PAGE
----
Winter is a world of its own…
With its traditions, its famous figures, and its history… That of Sainte Foy is intimately linked to the development of skiing and its ski club, formerly known as the “Tarine Sports Union“, which will soon be celebrating its 100th anniversary.
« There were no ski lifts at the time, we used to ski in the meadows, crossing over the little roads. The children used to groom the pistes by stepping their way up and down them. At the time, there wasn’t much to do, so as soon as we had free time, we went skiing. »
In the 1930s, the 15 bedrooms and dining room at Hotel Arpin already welcomed the first pioneers of skiing. The tone was set. Passionate about skiing, Guy Arpin became a member of the French ski team from 1951 to 1956, followed by his brother Michel Arpin who joined the national team from 1956 to 1966 and went on to coach a promising young skier named Jean Claude Killy…
The Haute Tarentaise valley, one of the birthplaces of skiing, gradually opened up to tourism, with the development of the resorts of Val d’Isere, Tignes, Les Arcs, and La Rosière. In December 1990, the carefully-planned resort of Sainte Foy Tarentaise was inaugurated, becoming the “youngest” resort in the Alps.
Sainte Foy Tarentaise, An aesthetic paradise in the Haute Tarentaise…
… « The little Savoyard resort is a popular hideaway for those in the know » … Annie Barbaccia, le Figaro. Feb 2012.
In the midst of the most famous ski resorts of the Tarentaise, Sainte Foy is the youngest and most British of the resorts, distinguished by its carefully-controlled development and infinite opportunities for skiing… Far from the frenzy of the larger resorts, here you will feel as though you have discovered a secret hideaway that everyone is keeping hush about. Go backcountry skiing in the midst of a protected natural environment and experience chalet life like nowhere else, with everything from simple luxury to exclusive services. Steeped in a rich architectural heritage with its classified hamlet, its houses with their magnificent pillars, its chapels, and its chalets with their stone facades, wood cladding and lauze roof shingles, here you can enjoy a real mountain atmosphere.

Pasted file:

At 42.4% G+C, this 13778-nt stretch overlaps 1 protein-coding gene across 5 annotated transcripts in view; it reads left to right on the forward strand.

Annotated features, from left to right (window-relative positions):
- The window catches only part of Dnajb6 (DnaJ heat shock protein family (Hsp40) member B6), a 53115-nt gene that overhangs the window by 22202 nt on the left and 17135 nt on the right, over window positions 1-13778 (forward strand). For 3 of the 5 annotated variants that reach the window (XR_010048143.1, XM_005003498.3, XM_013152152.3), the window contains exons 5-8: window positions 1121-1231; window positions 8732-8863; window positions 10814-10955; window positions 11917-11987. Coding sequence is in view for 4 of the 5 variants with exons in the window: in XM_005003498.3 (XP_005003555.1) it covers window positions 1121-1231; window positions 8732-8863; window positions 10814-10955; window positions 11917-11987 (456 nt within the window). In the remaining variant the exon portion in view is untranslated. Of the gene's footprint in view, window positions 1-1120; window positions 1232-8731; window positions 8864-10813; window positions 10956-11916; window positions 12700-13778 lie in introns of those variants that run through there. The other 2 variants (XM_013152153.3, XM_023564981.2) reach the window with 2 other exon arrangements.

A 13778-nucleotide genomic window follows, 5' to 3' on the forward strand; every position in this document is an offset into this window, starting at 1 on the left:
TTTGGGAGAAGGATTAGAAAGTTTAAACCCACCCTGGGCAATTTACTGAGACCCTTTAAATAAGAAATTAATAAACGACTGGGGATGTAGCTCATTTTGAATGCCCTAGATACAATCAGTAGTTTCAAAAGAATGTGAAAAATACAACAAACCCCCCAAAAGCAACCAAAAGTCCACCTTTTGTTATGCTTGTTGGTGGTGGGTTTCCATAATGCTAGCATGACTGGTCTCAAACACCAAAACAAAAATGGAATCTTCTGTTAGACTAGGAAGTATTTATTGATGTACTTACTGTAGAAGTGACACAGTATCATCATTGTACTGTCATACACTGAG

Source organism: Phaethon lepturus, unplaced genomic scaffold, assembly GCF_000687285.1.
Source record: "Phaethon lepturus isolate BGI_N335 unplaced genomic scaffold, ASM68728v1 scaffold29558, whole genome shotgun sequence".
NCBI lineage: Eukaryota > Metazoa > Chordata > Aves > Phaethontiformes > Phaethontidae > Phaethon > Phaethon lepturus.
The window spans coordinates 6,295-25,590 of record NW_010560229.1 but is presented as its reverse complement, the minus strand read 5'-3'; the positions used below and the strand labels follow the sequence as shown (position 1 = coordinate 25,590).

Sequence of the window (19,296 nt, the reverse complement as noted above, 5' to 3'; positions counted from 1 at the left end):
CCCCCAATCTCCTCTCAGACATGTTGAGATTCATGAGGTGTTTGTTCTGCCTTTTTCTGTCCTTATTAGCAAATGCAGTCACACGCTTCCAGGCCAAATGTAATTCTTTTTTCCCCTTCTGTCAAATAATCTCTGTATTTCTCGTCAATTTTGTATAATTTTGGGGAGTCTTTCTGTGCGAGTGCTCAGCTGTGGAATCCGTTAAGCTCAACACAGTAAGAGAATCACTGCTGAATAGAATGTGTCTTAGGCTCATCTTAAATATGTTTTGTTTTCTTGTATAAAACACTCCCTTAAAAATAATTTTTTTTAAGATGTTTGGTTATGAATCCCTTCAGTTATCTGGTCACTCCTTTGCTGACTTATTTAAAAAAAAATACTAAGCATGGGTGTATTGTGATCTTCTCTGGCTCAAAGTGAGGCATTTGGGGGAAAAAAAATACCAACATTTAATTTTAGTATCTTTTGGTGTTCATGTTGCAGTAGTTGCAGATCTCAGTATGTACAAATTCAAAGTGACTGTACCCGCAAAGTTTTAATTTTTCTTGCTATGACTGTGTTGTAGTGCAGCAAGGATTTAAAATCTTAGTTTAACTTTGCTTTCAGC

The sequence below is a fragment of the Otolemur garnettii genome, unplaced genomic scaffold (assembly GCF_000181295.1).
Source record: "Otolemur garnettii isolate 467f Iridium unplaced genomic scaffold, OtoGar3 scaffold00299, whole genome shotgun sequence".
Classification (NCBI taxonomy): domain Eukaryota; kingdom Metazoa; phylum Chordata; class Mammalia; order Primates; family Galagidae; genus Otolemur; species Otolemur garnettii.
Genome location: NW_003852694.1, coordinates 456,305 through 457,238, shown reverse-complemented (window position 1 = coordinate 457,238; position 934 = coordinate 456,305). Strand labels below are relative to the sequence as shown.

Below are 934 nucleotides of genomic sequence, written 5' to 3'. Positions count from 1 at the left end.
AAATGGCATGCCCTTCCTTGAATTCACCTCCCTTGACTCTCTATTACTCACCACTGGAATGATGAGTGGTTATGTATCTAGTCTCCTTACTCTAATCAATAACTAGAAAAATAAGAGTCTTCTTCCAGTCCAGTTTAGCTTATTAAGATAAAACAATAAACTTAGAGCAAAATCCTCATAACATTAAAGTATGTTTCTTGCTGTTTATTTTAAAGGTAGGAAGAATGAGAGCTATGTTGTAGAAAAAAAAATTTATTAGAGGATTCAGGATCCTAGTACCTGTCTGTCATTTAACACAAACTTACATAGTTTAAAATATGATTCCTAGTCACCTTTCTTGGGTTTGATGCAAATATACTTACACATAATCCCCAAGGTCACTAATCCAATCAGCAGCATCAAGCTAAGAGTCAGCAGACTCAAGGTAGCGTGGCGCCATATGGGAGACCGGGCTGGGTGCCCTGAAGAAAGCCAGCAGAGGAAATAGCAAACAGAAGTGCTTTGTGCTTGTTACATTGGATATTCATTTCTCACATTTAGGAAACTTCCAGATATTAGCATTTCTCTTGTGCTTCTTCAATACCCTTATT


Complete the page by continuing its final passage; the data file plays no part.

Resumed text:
Pastoralism was once the main local activity and is still very present in Sainte Foy Tarentaise today. Herds of cows and sheep graze peacefully in the protected valley of Le Clou, Sassière plateau, and the mountain pastures. In the village of Le Monal, you can buy the famous persillé cheese, made from raw goat’s milk. First produced in the mid-eighteenth century, it is still made today using the ancestral methods. During your excursions and walks around Sainte Foy, you can also visit the main farms in the surrounding area.
Few parishes have such a vast surface area and extensive altitude range as Sainte-Foy. Its lowest point in Viclaire is at 890 metres altitude, while its highest summit, la Grande Sassière, is located at 3,746 metres. Sainte Foy Tarentaise covers a total of over 11,000 hectares, of which 20 kilometres are on the Italian border, which you can easily cross at the mountain passes of Col du Mont and Col du Rocher Blanc.
Among the many hamlets in the parish, each as charming as the next, Le Mirror is noteworthy for its houses with their magnificent pillars. Most of them are very old as their existence was already documented in 1633. They were built by the “communiers” – local peasant farmers who used the pastures – and the village home owners. The majestic pillars support the roof overhang, forming a covered area for dry air to circulate around the hay lofts and wood piles, as well as for people to move about between the different floors, sheltered from bad weather. Houses with pillars of this kind can also be found in La Mazure, Montalbert, Le Baptieu, La Thuile and the resort of Sainte-Foy.
The classified site of Le Monal offers a wonderful example of the architectural mountain heritage. This hamlet is composed of 18th and 19th alpine chalets which have retained their authenticity. The houses were entirely built using stone and wood from the surrounding environment. Water is also plentiful in the pools and streams that wind between the houses.
Many mountain hamlets have their own chapels (24 chapels in total in the parish). Most of them are very old and many have been renovated. They were built by the “communiers” – local peasant famers who used the mountain pastures – and the village home owners. Sainte-Brigitte Chapel in Le Miroir is listed as a historic monument.